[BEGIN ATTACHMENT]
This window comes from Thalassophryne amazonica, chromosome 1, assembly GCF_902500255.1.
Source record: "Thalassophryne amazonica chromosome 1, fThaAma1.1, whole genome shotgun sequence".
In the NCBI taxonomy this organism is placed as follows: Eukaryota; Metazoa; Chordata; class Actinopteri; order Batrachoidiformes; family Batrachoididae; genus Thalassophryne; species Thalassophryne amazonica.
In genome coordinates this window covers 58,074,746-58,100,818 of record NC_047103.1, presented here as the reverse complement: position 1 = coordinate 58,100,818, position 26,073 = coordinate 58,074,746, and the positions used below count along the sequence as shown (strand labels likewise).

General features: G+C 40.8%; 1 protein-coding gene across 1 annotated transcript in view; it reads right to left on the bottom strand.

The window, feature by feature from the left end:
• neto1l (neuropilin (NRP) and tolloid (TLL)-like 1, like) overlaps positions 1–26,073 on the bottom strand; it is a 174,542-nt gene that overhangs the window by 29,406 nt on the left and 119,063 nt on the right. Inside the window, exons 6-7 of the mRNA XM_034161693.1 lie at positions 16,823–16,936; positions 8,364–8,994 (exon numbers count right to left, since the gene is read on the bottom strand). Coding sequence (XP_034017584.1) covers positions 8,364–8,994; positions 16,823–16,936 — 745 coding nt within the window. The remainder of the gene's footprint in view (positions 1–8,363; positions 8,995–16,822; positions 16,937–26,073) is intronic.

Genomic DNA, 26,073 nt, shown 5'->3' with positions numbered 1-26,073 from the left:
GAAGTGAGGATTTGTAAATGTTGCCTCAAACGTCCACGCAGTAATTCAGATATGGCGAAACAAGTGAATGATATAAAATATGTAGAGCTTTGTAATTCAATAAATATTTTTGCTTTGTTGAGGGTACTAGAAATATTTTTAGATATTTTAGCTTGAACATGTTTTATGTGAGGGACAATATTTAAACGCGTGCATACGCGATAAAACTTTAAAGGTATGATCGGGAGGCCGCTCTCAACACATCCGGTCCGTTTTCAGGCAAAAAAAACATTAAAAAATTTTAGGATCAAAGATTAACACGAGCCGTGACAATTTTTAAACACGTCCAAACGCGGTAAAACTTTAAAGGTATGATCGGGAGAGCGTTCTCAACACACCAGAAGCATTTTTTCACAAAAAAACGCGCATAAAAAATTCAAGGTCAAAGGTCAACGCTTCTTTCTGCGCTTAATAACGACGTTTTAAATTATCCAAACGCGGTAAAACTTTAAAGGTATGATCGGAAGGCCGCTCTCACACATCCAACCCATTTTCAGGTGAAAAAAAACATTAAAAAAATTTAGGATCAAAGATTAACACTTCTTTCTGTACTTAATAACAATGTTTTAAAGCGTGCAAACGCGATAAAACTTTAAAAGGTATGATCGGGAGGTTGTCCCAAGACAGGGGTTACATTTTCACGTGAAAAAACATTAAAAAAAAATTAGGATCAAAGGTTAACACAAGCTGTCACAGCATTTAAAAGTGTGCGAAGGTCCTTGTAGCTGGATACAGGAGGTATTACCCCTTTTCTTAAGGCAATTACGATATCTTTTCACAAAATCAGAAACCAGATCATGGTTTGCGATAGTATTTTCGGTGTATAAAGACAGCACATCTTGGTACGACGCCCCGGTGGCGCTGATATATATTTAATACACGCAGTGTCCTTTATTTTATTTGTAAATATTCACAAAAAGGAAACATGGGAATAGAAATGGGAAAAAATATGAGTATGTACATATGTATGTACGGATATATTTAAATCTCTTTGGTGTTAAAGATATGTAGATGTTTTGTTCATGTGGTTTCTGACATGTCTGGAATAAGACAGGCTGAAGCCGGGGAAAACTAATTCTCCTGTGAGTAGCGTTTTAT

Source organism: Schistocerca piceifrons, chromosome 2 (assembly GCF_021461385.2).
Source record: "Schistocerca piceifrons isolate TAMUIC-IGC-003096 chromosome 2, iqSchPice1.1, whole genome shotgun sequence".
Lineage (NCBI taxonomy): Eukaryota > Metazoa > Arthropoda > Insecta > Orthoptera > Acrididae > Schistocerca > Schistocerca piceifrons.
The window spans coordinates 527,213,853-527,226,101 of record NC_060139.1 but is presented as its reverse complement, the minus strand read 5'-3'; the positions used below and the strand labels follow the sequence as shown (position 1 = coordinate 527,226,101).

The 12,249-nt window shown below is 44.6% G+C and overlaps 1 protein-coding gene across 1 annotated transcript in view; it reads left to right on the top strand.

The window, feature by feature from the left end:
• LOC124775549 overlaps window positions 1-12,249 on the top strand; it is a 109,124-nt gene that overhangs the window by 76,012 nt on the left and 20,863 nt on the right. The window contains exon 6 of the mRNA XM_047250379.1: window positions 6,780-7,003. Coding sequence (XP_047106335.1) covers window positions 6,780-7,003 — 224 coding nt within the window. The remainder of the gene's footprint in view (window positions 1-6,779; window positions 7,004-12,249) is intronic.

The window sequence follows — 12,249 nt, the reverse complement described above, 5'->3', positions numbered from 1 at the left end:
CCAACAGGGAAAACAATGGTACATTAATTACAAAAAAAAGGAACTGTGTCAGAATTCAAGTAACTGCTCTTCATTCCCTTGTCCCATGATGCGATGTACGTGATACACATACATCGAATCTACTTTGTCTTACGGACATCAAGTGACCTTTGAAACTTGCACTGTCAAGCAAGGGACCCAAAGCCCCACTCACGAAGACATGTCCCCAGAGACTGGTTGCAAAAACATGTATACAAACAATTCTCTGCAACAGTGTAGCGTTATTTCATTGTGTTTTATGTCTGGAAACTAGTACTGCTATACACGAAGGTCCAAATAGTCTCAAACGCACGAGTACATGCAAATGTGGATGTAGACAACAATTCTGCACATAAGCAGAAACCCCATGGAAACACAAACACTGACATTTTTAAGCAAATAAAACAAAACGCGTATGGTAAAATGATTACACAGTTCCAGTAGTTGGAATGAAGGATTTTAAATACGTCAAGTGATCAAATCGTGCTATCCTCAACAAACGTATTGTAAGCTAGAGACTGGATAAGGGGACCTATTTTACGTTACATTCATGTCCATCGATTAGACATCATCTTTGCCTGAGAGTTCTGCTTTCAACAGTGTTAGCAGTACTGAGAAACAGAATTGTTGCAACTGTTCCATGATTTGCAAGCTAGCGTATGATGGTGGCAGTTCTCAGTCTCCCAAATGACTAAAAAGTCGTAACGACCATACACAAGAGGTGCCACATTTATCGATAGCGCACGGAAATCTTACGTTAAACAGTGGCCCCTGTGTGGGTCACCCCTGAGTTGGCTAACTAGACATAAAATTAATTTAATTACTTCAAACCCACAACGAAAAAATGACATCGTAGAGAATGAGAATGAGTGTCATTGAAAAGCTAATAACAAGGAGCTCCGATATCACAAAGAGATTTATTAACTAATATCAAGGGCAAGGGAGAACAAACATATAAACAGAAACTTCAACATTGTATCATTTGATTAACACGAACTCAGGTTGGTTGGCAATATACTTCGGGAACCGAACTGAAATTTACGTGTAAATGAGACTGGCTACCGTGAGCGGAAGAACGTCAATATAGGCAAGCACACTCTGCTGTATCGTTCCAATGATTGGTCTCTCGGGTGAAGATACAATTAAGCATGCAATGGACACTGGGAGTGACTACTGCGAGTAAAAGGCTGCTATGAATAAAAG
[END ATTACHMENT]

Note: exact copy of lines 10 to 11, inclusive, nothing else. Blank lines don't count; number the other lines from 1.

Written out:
Source organism: Schistocerca piceifrons, chromosome 2 (assembly GCF_021461385.2).
Source record: "Schistocerca piceifrons isolate TAMUIC-IGC-003096 chromosome 2, iqSchPice1.1, whole genome shotgun sequence".